June 28, 2013

EmilyWarning, some readers may find this post triggering.

I have a confession to make. I pull my hair out. Voluntarily. To the point where I have a bald patch.

Why on earth would you do that, you ask? Well, have you ever bitten your nails or picked at a spot? It's like that; the sensation produces a strange comfort – one that's easy to get addicted to.

It started when I was a teenager, and has got worse, prompting me to break down and finally seek help after almost a decade of living with the condition.

The technical term for my condition is trichotillomania

The technical term for my condition is trichotillomania. It took a while to admit to myself I had it, let alone anyone else. It was only when I gave myself a bald patch that I told my family, and that was only last year. To this day, I haven't even admitted it to some of my closest friends, even though they know everything else about me. Why? Because it's embarrassing. I used to enjoy going to the hairdressers, and now I dread it as I have to explain why my hair is the way it is.

It may sound ridiculous, or silly. You may think “why don't you just stop?” Believe me, if I could that easily, I would have by now. I'm getting help, but it's not that simple. Just like you can't tell a depressed person to “snap out of it”, you can't tell someone with trichotillomania to “just stop”.

It makes people embarrassed, ashamed

There are underlying issues at play – for me, I live with anxiety and depression, which means trichotillomania is a way of coping; just an extremely bad one, which is why I'm currently getting therapy to help with it. And this condition ruins lives. It makes people embarrassed, ashamed and scared to leave the house for fear of judgement. They spend hours trying to style their hair to cover bald patches so they don't get weird looks, and time that could be better spent pulling out their hair. It may not sound serious, but it is.

The condition is a form of OCD; a compulsion that you can't stop. It's also self-harm. It usually begins in the teenage years, and is apparently more common in women than men.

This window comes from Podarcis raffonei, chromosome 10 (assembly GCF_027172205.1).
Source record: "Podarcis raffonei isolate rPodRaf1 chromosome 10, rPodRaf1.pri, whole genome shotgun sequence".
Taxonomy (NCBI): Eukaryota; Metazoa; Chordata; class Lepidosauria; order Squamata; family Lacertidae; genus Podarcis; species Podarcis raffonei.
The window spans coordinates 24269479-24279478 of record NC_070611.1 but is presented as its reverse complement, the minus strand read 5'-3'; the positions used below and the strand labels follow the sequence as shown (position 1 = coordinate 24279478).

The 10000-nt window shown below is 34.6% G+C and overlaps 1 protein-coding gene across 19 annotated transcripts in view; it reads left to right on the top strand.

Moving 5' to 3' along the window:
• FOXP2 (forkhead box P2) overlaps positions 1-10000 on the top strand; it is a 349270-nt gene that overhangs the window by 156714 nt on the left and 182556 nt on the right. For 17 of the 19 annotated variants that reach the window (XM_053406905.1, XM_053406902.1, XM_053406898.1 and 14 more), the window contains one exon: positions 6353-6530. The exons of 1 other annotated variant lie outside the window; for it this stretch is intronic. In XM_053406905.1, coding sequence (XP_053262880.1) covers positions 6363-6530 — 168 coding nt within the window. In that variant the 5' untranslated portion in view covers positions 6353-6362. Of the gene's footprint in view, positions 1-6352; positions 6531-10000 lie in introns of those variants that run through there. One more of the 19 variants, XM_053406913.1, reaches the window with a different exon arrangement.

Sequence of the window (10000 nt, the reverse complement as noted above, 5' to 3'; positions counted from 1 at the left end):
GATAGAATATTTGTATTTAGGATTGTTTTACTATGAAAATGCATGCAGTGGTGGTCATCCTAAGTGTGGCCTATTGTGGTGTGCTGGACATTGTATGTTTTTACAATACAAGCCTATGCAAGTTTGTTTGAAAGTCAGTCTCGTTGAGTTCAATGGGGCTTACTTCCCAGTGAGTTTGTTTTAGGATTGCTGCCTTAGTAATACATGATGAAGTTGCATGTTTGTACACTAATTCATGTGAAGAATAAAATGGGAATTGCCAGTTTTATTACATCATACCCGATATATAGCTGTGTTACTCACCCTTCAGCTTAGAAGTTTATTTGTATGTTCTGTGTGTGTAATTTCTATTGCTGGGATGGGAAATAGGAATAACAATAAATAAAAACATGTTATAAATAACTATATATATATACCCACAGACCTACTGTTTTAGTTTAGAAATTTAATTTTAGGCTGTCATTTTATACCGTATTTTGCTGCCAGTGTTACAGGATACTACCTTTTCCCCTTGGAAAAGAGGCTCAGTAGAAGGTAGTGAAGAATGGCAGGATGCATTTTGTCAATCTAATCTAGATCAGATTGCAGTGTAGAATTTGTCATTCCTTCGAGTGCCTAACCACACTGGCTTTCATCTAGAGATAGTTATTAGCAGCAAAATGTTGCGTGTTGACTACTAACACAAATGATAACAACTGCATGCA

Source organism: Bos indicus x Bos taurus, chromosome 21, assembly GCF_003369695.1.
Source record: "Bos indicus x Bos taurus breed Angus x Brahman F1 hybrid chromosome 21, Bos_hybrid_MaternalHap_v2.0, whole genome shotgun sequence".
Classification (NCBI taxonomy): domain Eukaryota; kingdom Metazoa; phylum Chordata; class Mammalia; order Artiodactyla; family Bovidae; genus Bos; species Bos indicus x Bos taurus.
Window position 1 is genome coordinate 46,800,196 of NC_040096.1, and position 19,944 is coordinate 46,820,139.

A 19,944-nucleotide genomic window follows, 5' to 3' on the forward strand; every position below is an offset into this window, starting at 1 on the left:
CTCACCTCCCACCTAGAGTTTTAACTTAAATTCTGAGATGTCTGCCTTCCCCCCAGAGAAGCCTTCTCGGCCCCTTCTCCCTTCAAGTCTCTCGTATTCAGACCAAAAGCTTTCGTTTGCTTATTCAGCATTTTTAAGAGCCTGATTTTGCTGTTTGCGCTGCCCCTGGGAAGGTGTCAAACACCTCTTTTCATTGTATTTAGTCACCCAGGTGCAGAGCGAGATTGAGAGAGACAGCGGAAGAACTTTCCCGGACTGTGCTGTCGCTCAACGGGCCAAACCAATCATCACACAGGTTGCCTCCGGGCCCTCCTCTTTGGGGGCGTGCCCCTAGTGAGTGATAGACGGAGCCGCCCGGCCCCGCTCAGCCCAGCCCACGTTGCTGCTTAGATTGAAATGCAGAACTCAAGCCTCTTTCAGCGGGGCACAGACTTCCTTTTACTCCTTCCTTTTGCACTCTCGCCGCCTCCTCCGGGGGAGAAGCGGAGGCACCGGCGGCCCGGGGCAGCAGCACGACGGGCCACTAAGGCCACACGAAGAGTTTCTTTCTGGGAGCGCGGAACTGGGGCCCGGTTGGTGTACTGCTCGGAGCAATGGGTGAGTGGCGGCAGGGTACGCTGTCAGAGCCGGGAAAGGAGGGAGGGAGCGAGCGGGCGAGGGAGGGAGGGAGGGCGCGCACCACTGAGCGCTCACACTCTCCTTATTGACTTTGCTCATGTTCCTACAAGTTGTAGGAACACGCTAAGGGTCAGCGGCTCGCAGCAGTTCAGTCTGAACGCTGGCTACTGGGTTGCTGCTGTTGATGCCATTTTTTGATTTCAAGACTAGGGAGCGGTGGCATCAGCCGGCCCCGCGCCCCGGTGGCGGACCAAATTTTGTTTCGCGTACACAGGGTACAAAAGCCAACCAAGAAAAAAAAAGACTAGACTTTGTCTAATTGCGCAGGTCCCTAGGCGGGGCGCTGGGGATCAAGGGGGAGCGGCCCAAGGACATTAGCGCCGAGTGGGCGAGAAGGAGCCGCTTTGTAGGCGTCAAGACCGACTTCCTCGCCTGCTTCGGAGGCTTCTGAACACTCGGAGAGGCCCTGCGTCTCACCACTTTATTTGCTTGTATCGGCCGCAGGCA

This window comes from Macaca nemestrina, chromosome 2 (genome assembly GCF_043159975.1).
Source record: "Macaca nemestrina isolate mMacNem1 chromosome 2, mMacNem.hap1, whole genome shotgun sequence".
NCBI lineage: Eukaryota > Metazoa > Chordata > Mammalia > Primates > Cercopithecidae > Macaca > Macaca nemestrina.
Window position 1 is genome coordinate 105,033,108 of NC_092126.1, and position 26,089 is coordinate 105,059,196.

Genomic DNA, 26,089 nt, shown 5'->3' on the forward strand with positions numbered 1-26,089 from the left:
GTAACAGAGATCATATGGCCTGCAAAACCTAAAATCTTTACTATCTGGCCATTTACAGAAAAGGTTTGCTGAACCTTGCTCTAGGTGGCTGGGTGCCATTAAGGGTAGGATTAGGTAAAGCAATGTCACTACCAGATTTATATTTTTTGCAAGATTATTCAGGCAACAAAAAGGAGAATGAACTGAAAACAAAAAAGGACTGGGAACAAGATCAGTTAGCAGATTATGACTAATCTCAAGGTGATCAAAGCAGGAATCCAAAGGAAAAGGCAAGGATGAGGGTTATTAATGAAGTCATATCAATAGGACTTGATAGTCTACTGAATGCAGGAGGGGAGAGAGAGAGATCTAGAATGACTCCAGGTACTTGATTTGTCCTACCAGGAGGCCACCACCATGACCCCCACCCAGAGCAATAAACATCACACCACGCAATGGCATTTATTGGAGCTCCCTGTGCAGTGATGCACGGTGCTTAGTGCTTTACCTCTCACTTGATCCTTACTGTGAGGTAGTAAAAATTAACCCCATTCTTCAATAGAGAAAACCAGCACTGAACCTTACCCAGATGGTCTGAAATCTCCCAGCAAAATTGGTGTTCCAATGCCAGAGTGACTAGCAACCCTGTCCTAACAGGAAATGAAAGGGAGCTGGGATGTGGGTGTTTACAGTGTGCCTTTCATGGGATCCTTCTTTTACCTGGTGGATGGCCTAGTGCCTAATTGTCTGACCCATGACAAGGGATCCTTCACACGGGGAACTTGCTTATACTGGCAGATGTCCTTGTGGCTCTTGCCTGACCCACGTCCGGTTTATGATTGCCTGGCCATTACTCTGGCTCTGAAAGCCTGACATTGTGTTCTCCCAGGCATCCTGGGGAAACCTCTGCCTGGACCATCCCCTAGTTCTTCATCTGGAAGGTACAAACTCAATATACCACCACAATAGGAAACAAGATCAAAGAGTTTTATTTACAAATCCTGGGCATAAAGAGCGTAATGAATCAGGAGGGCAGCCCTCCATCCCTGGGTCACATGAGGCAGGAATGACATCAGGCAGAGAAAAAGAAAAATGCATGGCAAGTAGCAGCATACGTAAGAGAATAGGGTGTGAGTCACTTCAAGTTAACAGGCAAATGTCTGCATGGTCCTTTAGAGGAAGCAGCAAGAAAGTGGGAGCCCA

It's not a condition that's spoken about often

It's not a condition that's spoken about often, however a few people have – Sam Faiers from The Only Way is Essex recently spoke up, as did Olivia Munn from The Newsroom. An episode of Grey's Anatomy recently touched upon it, although not in the amount of detail I'd ideally have liked to raise awareness.

It would be better if more people could talk about it, but it's hard – I know, because even writing this post is difficult, let alone the fact I'm not going to publish it anonymously. I think it's incredibly brave for people to speak up about it, given it's something not many people know about let alone understand – the fear of being thought of as a “freak” and “weirdo” is high.

I've decided it's time I went public about it

However if more people were open about it, it would be easier for others to speak up and get help, which is why I'm now doing it myself. I've decided it's time I went public about it – I wanted to write this post to let others out there like me know: you're not alone.

Please speak to someone about it, go to your doctors and get help. They'll be a lot more understanding than you anticipate. I am so grateful for the friends and family who have supported me and it's made me even more willing to stop. I haven't beaten my condition yet, but I'm working on it – and speaking up about it is the first hurdle.

What do you think about the issues raised in this blog?

Share your views with us on Twitter >>

Or sign our pledge wall to show your support and find out how talking tackles mental health discrimination.

Share your story

Too many people are made to feel ashamed. By sharing your story, you can help spread knowledge and perspective about mental illness that could change the way people think about it.